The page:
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Tilak Rishi, born in India, has been working as a career corporate executive, after doing his MBA. Passionately pursuing his hobby for writing, he also remained a regular contributor to newspapers in India and the U.S. Many true happenings and characters he came across in life, including interaction with former president Bill Clinton, inspired Paradise Lost and Found, his first novel. A family saga, it starts from Kashmir, when this paradise on earth is lost for the tourists who thronged in thousands every year to enjoy its scenic splendor. Terrorists have turned it into one of the most dangerous places in the world. The family is not only a witness to the loss of this paradise, but also to another tragedy of much bigger magnitude. In the aftermath of the partition of India, along with millions uprooted from their homes in Pakistan, the family leaves behind all that it has in Lahore. Starting from a scratch on the difficult path to progress, it still has many joyful moments when along the way it makes a difference in many a life. The survival-to-success story climaxes in California where the family finds the paradise that was lost in Kashmir.

Tuesday, April 07, 2009

Strange To Each Other

Here is a glimpse of two totally different worlds within America, which may seem unbelievably strange to the outside world.

Amish Country

The Amish community is a mysterious world within modern America, a place frozen in another time. The Amish live without automobiles or electricity. Education ends at the eighth grade and life largely centers on farming, family and faith.

They have simply chosen to maintain their traditional beliefs and customs, continuing a lifestyle uncomplicated by the ways of the modern-day world. The Amish are averse to any technology which they feel weakens the family structure. The conveniences that the rest of us take for granted such as electricity, television, automobiles, telephones and tractors are considered to be a temptation that could cause vanity, create inequality, or lead the Amish away from their close-knit community and, as such, are not encouraged or accepted. Most Amish cultivate their fields with horse-drawn machinery, live in houses without electricity, and get around in horse-drawn buggies.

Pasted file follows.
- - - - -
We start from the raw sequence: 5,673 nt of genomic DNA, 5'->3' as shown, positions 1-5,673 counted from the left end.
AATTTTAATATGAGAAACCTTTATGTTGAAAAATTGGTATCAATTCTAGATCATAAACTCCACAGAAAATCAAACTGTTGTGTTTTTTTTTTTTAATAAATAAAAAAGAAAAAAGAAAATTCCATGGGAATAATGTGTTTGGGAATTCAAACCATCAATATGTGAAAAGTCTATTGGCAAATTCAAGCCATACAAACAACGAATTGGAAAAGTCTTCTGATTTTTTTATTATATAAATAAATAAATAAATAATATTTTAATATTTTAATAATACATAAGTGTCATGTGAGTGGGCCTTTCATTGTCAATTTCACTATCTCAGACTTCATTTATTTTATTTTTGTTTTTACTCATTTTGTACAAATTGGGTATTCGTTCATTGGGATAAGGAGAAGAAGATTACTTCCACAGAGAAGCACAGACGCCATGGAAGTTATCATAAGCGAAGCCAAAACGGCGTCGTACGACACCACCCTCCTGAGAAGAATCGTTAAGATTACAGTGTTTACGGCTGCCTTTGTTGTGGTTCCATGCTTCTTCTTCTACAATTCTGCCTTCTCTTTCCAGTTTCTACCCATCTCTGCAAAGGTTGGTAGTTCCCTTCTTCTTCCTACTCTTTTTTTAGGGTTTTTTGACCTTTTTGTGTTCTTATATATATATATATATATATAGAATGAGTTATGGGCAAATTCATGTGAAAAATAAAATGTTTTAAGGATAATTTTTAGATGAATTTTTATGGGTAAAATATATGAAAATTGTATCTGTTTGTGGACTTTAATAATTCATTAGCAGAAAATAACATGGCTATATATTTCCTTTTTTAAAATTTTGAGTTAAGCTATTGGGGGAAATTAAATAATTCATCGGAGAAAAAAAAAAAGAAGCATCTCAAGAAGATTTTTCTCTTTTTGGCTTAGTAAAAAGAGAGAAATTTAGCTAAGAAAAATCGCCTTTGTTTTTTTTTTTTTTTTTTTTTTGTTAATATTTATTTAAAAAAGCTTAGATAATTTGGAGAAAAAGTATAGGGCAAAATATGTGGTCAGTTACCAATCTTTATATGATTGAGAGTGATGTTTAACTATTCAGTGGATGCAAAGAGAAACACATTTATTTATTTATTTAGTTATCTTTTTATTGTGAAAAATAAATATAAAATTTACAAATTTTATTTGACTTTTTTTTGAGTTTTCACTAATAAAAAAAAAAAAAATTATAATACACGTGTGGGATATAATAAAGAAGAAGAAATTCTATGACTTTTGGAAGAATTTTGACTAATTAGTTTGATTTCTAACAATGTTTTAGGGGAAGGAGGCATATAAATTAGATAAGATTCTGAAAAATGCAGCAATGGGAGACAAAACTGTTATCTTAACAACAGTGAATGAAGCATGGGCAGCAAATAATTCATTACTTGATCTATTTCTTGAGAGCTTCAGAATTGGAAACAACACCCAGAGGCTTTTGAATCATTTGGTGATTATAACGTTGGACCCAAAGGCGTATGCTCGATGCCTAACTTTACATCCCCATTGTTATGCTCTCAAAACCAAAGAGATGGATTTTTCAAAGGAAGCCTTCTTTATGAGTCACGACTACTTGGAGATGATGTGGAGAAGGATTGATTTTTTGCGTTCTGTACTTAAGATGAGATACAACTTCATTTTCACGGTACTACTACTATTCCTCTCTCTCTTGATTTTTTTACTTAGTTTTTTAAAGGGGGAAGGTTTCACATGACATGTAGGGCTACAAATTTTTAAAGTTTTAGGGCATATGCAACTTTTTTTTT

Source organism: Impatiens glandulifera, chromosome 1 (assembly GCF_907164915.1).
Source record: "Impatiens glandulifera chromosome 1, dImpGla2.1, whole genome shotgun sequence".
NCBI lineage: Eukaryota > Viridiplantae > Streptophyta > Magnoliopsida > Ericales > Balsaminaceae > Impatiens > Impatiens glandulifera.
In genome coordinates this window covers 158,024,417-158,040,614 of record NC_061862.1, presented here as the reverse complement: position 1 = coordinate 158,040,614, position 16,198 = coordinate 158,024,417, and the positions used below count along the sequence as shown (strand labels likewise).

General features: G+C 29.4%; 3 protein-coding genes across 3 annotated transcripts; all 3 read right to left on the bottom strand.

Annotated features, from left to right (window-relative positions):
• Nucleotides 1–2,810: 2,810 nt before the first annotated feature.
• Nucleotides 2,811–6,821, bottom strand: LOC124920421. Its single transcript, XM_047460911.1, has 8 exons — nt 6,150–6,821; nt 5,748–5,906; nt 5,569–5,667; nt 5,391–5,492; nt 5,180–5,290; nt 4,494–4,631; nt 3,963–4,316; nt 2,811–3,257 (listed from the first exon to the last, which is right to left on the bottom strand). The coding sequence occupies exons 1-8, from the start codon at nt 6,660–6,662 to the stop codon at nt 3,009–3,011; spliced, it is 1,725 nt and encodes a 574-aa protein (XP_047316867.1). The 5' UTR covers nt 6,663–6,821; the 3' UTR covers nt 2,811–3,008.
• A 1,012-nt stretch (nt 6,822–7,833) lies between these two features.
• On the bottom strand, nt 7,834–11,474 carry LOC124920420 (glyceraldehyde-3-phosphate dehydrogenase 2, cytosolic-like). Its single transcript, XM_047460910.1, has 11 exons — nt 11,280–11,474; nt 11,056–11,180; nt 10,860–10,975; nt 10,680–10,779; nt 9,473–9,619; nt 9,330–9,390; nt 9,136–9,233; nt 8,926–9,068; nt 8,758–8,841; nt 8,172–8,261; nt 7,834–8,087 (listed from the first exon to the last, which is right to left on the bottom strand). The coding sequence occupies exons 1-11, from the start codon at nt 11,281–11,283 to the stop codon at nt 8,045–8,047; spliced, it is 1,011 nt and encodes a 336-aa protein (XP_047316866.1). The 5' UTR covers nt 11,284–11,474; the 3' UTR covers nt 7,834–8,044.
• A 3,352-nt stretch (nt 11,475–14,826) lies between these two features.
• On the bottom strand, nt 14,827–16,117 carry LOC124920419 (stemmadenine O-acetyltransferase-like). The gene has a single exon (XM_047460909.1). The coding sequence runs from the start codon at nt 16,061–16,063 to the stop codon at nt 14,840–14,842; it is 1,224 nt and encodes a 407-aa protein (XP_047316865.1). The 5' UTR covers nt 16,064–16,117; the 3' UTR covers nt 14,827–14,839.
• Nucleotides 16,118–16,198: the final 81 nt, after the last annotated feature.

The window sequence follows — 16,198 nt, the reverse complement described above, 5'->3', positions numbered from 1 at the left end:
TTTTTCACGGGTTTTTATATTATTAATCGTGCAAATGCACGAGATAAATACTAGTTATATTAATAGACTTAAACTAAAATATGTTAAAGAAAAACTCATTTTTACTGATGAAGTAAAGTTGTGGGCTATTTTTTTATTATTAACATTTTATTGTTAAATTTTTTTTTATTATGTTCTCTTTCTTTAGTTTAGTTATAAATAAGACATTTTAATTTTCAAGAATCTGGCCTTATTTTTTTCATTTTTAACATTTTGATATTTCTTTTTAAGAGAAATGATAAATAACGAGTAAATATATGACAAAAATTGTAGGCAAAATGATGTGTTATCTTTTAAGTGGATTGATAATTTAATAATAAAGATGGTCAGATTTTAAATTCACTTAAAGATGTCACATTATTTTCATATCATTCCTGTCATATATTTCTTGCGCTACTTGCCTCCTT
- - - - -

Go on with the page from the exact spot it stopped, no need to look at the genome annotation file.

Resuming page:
You may associate the Amish with their clothing style. It comes off to many as a sure way to distinguish them from the rest of the world. The males will typically wear self-made attire which includes black hats, dark suits, straight cut coats without lapels, plain pants with suspenders, solid colored shirts, and black shoes with socks. The women will traditionally wear bonnets, long dresses with shawls over their shoulders and black shoes with stockings. Amish women are forbidden to wear any type of jewelry and are encouraged to keep a clean and plain look. It is frowned upon for any woman in the community to cut or trim her hair.